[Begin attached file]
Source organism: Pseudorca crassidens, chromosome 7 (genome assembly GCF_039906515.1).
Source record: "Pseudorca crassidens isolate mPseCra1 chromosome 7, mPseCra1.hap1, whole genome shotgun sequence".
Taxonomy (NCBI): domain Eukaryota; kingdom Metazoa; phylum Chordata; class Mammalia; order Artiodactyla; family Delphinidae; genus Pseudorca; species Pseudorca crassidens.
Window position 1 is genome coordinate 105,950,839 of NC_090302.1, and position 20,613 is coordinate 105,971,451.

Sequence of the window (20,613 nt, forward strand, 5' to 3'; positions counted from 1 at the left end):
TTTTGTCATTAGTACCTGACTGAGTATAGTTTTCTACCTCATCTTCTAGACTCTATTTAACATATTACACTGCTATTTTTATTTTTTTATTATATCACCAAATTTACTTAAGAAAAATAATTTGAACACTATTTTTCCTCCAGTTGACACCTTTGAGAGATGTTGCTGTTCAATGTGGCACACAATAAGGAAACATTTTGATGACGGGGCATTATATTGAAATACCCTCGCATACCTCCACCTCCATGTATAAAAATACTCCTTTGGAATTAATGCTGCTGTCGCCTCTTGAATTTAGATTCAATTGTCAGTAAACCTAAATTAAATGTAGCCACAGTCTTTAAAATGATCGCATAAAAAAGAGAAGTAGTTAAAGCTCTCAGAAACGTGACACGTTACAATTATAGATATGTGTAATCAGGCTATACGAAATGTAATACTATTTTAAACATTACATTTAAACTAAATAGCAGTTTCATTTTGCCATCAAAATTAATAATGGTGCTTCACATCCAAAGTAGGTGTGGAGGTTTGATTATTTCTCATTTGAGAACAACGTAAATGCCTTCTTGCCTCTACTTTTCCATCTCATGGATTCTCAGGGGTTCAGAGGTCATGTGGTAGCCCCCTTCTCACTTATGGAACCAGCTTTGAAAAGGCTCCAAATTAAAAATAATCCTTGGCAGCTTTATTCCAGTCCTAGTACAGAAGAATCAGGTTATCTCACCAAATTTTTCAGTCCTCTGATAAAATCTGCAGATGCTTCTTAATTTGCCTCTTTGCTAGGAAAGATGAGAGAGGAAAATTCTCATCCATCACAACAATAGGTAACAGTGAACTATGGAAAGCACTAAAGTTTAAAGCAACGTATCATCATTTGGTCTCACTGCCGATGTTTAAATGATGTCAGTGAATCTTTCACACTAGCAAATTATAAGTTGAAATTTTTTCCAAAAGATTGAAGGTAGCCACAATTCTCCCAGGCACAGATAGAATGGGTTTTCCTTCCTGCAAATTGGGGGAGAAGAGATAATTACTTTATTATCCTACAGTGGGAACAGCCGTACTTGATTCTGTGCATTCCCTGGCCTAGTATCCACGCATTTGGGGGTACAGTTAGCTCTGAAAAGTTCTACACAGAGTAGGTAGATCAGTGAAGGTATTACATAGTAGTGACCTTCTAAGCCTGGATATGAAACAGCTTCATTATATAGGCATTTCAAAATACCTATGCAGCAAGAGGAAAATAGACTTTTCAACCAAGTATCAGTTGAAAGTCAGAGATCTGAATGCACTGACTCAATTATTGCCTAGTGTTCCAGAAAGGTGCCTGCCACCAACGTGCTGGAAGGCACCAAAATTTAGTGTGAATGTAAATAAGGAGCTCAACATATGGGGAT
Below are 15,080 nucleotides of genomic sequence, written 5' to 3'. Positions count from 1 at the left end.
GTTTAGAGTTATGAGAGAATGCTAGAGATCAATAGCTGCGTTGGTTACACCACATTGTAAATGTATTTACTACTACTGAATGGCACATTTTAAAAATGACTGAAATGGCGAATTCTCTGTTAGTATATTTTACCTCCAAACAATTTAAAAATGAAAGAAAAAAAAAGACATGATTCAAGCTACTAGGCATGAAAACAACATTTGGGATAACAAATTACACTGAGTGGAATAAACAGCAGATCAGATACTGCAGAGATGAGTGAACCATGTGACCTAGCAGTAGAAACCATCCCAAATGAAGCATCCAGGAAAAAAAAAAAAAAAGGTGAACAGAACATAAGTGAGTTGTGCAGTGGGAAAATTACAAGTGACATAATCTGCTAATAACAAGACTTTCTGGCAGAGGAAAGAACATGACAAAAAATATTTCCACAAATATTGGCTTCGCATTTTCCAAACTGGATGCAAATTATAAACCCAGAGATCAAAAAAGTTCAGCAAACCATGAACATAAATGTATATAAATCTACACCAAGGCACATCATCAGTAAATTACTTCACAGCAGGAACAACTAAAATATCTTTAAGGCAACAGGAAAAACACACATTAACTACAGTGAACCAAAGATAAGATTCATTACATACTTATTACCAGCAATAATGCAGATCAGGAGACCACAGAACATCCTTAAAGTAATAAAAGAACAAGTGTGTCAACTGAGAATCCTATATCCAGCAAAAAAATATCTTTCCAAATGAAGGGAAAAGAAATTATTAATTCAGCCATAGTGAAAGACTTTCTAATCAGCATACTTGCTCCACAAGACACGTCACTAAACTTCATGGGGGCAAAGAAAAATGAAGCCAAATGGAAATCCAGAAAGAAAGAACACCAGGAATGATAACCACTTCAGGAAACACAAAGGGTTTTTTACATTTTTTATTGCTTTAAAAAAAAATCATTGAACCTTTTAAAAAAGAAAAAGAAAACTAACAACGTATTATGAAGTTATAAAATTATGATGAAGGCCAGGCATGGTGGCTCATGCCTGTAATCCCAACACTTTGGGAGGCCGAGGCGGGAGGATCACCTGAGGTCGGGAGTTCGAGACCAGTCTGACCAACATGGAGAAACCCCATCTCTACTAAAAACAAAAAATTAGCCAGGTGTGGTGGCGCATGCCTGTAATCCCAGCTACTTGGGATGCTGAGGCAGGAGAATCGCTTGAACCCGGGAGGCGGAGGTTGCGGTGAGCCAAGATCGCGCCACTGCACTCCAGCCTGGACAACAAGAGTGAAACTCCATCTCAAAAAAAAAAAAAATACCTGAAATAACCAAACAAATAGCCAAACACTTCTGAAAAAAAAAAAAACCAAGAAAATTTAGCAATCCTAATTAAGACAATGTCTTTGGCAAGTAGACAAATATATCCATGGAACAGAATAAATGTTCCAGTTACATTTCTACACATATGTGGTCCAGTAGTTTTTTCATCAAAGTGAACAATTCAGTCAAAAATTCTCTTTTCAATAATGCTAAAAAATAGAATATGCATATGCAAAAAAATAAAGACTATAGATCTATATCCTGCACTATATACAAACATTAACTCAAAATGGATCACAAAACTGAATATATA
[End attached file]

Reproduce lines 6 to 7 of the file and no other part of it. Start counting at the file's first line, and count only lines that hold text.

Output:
TTTTGTCATTAGTACCTGACTGAGTATAGTTTTCTACCTCATCTTCTAGACTCTATTTAACATATTACACTGCTATTTTTATTTTTTTATTATATCACCAAATTTACTTAAGAAAAATAATTTGAACACTATTTTTCCTCCAGTTGACACCTTTGAGAGATGTTGCTGTTCAATGTGGCACACAATAAGGAAACATTTTGATGACGGGGCATTATATTGAAATACCCTCGCATACCTCCACCTCCATGTATAAAAATACTCCTTTGGAATTAATGCTGCTGTCGCCTCTTGAATTTAGATTCAATTGTCAGTAAACCTAAATTAAATGTAGCCACAGTCTTTAAAATGATCGCATAAAAAAGAGAAGTAGTTAAAGCTCTCAGAAACGTGACACGTTACAATTATAGATATGTGTAATCAGGCTATACGAAATGTAATACTATTTTAAACATTACATTTAAACTAAATAGCAGTTTCATTTTGCCATCAAAATTAATAATGGTGCTTCACATCCAAAGTAGGTGTGGAGGTTTGATTATTTCTCATTTGAGAACAACGTAAATGCCTTCTTGCCTCTACTTTTCCATCTCATGGATTCTCAGGGGTTCAGAGGTCATGTGGTAGCCCCCTTCTCACTTATGGAACCAGCTTTGAAAAGGCTCCAAATTAAAAATAATCCTTGGCAGCTTTATTCCAGTCCTAGTACAGAAGAATCAGGTTATCTCACCAAATTTTTCAGTCCTCTGATAAAATCTGCAGATGCTTCTTAATTTGCCTCTTTGCTAGGAAAGATGAGAGAGGAAAATTCTCATCCATCACAACAATAGGTAACAGTGAACTATGGAAAGCACTAAAGTTTAAAGCAACGTATCATCATTTGGTCTCACTGCCGATGTTTAAATGATGTCAGTGAATCTTTCACACTAGCAAATTATAAGTTGAAATTTTTTCCAAAAGATTGAAGGTAGCCACAATTCTCCCAGGCACAGATAGAATGGGTTTTCCTTCCTGCAAATTGGGGGAGAAGAGATAATTACTTTATTATCCTACAGTGGGAACAGCCGTACTTGATTCTGTGCATTCCCTGGCCTAGTATCCACGCATTTGGGGGTACAGTTAGCTCTGAAAAGTTCTACACAGAGTAGGTAGATCAGTGAAGGTATTACATAGTAGTGACCTTCTAAGCCTGGATATGAAACAGCTTCATTATATAGGCATTTCAAAATACCTATGCAGCAAGAGGAAAATAGACTTTTCAACCAAGTATCAGTTGAAAGTCAGAGATCTGAATGCACTGACTCAATTATTGCCTAGTGTTCCAGAAAGGTGCCTGCCACCAACGTGCTGGAAGGCACCAAAATTTAGTGTGAATGTAAATAAGGAGCTCAACATATGGGGAT
Below are 15,080 nucleotides of genomic sequence, written 5' to 3'. Positions count from 1 at the left end.